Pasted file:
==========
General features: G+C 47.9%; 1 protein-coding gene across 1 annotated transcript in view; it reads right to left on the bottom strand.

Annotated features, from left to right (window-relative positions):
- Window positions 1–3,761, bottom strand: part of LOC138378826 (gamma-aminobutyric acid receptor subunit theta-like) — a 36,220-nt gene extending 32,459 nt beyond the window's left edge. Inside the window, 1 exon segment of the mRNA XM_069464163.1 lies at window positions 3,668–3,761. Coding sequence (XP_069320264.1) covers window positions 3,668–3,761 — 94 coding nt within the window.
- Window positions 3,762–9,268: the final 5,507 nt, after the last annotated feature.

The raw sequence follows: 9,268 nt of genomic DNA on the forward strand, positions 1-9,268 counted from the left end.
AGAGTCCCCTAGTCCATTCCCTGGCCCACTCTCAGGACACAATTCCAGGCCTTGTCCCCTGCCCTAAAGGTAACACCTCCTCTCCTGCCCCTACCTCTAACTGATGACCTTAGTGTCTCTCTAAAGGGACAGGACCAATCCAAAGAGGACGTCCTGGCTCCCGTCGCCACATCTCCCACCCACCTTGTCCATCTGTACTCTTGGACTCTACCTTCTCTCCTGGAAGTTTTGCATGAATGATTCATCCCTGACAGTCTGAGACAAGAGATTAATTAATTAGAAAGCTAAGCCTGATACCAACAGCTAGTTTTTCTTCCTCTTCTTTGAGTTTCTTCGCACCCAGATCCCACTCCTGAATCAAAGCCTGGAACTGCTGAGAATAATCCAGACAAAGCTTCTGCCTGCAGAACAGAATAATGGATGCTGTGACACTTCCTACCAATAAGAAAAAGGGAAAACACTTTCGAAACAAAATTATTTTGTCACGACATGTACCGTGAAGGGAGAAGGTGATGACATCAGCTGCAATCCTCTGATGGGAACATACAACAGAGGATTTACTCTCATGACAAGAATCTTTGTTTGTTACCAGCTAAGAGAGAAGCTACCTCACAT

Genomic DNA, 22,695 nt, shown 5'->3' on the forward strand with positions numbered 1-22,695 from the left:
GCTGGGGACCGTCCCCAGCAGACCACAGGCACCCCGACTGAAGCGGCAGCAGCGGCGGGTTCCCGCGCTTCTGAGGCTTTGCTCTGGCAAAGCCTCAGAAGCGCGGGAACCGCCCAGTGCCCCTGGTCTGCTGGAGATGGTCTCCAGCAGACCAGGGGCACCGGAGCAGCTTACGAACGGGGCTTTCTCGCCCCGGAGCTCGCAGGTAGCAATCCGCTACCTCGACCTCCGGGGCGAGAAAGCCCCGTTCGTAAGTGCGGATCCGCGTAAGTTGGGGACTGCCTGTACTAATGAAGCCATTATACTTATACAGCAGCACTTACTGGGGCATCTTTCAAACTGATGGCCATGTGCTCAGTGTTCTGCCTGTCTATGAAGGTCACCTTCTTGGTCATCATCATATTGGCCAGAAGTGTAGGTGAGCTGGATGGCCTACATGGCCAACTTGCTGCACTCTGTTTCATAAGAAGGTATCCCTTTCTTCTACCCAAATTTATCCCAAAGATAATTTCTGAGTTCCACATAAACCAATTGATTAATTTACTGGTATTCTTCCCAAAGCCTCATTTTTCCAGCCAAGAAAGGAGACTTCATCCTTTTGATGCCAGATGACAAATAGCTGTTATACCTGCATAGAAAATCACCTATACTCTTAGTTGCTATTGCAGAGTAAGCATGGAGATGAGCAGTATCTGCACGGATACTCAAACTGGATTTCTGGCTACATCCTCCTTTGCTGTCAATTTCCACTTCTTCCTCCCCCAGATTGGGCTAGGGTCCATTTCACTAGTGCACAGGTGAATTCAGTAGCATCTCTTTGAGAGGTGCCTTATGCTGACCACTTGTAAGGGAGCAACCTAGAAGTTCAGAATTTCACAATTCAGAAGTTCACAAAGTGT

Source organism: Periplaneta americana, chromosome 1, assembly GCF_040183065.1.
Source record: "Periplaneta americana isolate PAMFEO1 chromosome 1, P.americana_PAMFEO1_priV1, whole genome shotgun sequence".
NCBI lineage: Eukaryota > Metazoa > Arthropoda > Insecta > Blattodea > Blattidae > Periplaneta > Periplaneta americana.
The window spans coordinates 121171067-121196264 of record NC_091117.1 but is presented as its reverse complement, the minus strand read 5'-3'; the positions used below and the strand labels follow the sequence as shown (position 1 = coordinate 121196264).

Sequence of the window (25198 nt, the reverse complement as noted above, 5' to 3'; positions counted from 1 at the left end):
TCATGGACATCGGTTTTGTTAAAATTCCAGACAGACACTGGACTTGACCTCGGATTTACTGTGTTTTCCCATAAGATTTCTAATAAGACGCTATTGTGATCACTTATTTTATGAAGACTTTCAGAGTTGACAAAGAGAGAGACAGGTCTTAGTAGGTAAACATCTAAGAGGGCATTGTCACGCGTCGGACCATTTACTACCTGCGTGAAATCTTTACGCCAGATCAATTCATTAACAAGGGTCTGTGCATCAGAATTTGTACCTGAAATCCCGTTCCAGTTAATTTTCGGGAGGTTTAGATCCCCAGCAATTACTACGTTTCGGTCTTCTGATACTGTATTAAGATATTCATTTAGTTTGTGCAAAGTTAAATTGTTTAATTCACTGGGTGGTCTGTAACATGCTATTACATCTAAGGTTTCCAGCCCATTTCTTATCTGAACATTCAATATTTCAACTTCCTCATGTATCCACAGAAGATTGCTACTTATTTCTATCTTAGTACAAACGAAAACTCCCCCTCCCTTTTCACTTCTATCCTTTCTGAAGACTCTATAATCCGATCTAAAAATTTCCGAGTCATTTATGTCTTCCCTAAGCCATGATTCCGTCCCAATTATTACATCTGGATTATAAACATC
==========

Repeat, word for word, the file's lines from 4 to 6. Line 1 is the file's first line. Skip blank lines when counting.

- Window positions 3,762–9,268: the final 5,507 nt, after the last annotated feature.

The raw sequence follows: 9,268 nt of genomic DNA on the forward strand, positions 1-9,268 counted from the left end.
AGAGTCCCCTAGTCCATTCCCTGGCCCACTCTCAGGACACAATTCCAGGCCTTGTCCCCTGCCCTAAAGGTAACACCTCCTCTCCTGCCCCTACCTCTAACTGATGACCTTAGTGTCTCTCTAAAGGGACAGGACCAATCCAAAGAGGACGTCCTGGCTCCCGTCGCCACATCTCCCACCCACCTTGTCCATCTGTACTCTTGGACTCTACCTTCTCTCCTGGAAGTTTTGCATGAATGATTCATCCCTGACAGTCTGAGACAAGAGATTAATTAATTAGAAAGCTAAGCCTGATACCAACAGCTAGTTTTTCTTCCTCTTCTTTGAGTTTCTTCGCACCCAGATCCCACTCCTGAATCAAAGCCTGGAACTGCTGAGAATAATCCAGACAAAGCTTCTGCCTGCAGAACAGAATAATGGATGCTGTGACACTTCCTACCAATAAGAAAAAGGGAAAACACTTTCGAAACAAAATTATTTTGTCACGACATGTACCGTGAAGGGAGAAGGTGATGACATCAGCTGCAATCCTCTGATGGGAACATACAACAGAGGATTTACTCTCATGACAAGAATCTTTGTTTGTTACCAGCTAAGAGAGAAGCTACCTCACAT